• Anonymous collection, France (according to inscription on verso)
• Great Britain, private collection
From the beginning of the Renaissance, the image of Saint John the Baptist preaching in the desert appeared frequently, and in the age of Mannerism, its resonance increased substantially in response to Council of Trente thoughts on the importance of instructive exalted preaching. The last prophet of the Old Testament and first preacher of Christianity, the Baptist, depicted alone by Leonardo da Vinci and Andrea del Sarto, henceforth appeared in the midst of a more and more heteroclite and dense crowd, until it saturated the space as in the work by Jacopino del Conte (Rome, Oratorio San Giovanni Decollato, 1538).
A more refined and elegant maniera, similar to that of Vasari and Salviati, reigns in our folio. The artist takes advantage of all types of graphic techniques to create a strikingly beautiful effect. The initial phase of drawing, very free and summary, is in sanguine. Only a few lines traverse the luxurious landscape, trace outlines of the rock and the Precursor, and situate the “multitudes” who have come to hear him: “Jerusalem, and all Judea, and all the region around Jordan.” (Matth. 3, 5). Probably preceded by separate sketches, the pyramidal composition, as well as the essentials of the poses and forms, had already been established, from Saint John’s contrapposto to the turbaned man’s gesture of astonishment as he rests his hand on his companion’s shoulder. Fine light black chalk was added next to suggest a few details: tree trunks, the armor’s leather straps, zones of shadow, drapery folds, and the purse which designates one of the figures on the left as a publican.
The draughtsman pursued his work in pen and wash without hesitating to leave his crayon composition or return to it when he thought better effects could be obtained, even if it meant covering up or erasing lines which he had just drawn. Thus, the two figures on the right, a bearded man seated on the ground and a group of captivated Judeans in the background are hardly changed. On the contrary, the pose of the child held by a young mother seated at the foot of the rock has been considerably modified, as has Saint John’s right arm, hereafter raised higher to the sky. Similarly the man in a pilgrim’s hat at the very right edge of the sheet is found accompanied by two initially unforeseen figures from an engraving by Parmigianino (Young Man Seated on a Rock and Two Old Men Conversing) – undoubtedly this is the only direct borrowing from another artist. The tax receiver’s purse is left out, blurring his identification, even though, along with the superb captain with a serpentine figure, and the beardless man enveloped in a coat, his presence refers to the Gospel of Saint Luke who names soldiers, publicans, and Pharisees (Luke 3, 10-14) as being among those who questioned the Baptist. Finally, the soldier on the far left almost entirely disappears, only to reappear when the artist perfects his oeuvre with a few touches of judiciously placed white.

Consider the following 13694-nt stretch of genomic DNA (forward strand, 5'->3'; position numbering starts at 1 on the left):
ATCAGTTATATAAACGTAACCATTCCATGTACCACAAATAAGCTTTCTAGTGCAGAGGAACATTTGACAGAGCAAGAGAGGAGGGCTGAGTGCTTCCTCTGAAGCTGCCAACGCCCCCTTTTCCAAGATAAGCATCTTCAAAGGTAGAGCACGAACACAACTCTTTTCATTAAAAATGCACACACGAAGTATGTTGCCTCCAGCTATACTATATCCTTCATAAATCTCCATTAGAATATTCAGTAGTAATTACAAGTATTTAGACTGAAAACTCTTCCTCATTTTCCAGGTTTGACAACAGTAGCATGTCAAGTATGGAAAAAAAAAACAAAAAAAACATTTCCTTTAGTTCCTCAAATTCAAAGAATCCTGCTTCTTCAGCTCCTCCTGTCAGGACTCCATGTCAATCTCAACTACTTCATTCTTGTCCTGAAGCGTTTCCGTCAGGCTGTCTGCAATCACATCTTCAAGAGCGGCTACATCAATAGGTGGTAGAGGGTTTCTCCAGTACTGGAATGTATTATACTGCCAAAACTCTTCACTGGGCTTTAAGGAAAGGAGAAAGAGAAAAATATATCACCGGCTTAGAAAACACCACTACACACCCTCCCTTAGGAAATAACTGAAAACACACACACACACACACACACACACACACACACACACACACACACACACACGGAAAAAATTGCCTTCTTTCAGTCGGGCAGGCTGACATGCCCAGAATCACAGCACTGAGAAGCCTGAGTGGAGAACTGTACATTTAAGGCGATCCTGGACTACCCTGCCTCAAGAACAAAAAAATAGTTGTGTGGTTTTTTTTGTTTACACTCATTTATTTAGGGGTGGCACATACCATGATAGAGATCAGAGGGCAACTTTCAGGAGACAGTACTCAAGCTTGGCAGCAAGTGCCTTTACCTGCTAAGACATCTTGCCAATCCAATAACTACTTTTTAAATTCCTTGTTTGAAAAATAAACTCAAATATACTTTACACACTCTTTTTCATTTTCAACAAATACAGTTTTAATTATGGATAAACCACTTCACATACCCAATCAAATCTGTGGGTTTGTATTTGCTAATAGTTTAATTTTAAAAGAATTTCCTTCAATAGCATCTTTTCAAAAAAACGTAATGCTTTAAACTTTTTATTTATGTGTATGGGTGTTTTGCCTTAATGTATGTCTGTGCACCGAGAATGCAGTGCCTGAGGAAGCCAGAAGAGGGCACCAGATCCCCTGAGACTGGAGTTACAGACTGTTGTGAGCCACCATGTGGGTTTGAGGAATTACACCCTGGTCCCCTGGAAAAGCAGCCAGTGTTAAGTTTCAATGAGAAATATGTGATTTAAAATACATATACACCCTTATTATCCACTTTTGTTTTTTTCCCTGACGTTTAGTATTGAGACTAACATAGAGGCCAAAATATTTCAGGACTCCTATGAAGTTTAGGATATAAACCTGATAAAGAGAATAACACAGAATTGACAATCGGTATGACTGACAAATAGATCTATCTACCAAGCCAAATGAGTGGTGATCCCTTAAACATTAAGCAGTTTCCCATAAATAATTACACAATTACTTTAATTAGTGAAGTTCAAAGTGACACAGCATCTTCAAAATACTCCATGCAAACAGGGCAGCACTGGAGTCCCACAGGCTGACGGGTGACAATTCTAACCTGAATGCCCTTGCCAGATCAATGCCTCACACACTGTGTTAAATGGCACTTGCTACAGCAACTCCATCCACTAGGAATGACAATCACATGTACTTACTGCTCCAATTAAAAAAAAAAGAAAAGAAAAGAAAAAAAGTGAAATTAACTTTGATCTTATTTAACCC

The unevenness of the hand, sometimes fluid and fine, sometimes attentive and thick, complicates the attribution of our folio, even if the sure touch and easy inspired creation are those of a confirmed master. To understand this point, it suffices to consider the publican’s apprehensive profile, dancing poses of the two exotically clothed men on the right, the soldier’s prominent musculature, and above all, the virtuosity of the pen work with its rigid hatching and cross-hatching which invades the shaded areas.
This manner of handling forms is characteristic of Bartolomeo Passarotti’s art, a Bolognese painter and engraver trained mainly in Rome through contact with the architect Vignole and with Taddeo Zuccaro. Raffaello Borhini thus relates in Il Riposo, which appeared in 1584:
“In Bologna lives Bartolomeo Passerotti, a very famous painter, who, at first, learned his trade from Jacopo Vignola, architect and painter; with him he went to Rome, where he made a great study of drawing. But Vignola, freed from his commitments, went back to France, where he came from, and Passerotti to Bologna; and after not very long, he returned to Rome and started working with Taddeo Zucchero; and they lived together for a long time, until Federigo, Taddeo’s brother came to Rome; Passerotto then went to live on the upper floor.”
Documentary sources which illuminate these initial years of Passarotti’s career are lacking, but it is generally accepted that this collaboration with Taddeo Zuccaro took place between about 1556 and 1560, the date at which the artist bought a studio in Bologna.
Not only does our beautiful sheet perfectly correspond to the style that dominated Rome in the 1550’s, but the influences that can be seen are those which shaped Passarotti’s art. The body language, which comes in part from Raphael, blends with Vasari’s magnificence, Salviati’s dynamism, and the expressivity of Northern painters working in Italy, such as Martin de Vos, while the handling of ochre wash entirely in transparencies is typical of Taddeo Zuccaro’s sketches. Comparison with Zuccaro’s sketches for the decoration of the Villa Giulia (done with Vignole and Vasari), of the Frangipani Chapel, and the altar of Santa Maria dell’Orto, reveal both technical concordance and differences in the handling of the pen. On the contrary, much resemblance can be seen between our work and the Apostle series engraved by Passarotti after Zuccaro’s drawings, especially the Apostle Paul whose figure corresponds to that of the publican in our Preaching of Saint John.
General Bibliography (Unpublished Work)
Angela GHIRARDI, Bartolomeo Passerotti, pittore (1529-1592). Catalogo generale, Rimini, 1990, pp. 260-266, no 84.
Cristina ACIDINI LUCHINAT, Taddeo e Federico Zuccari, fratelli pittori del Cinquecento, 2 vol., Milan et Rome, Jandi Sapi, 1998.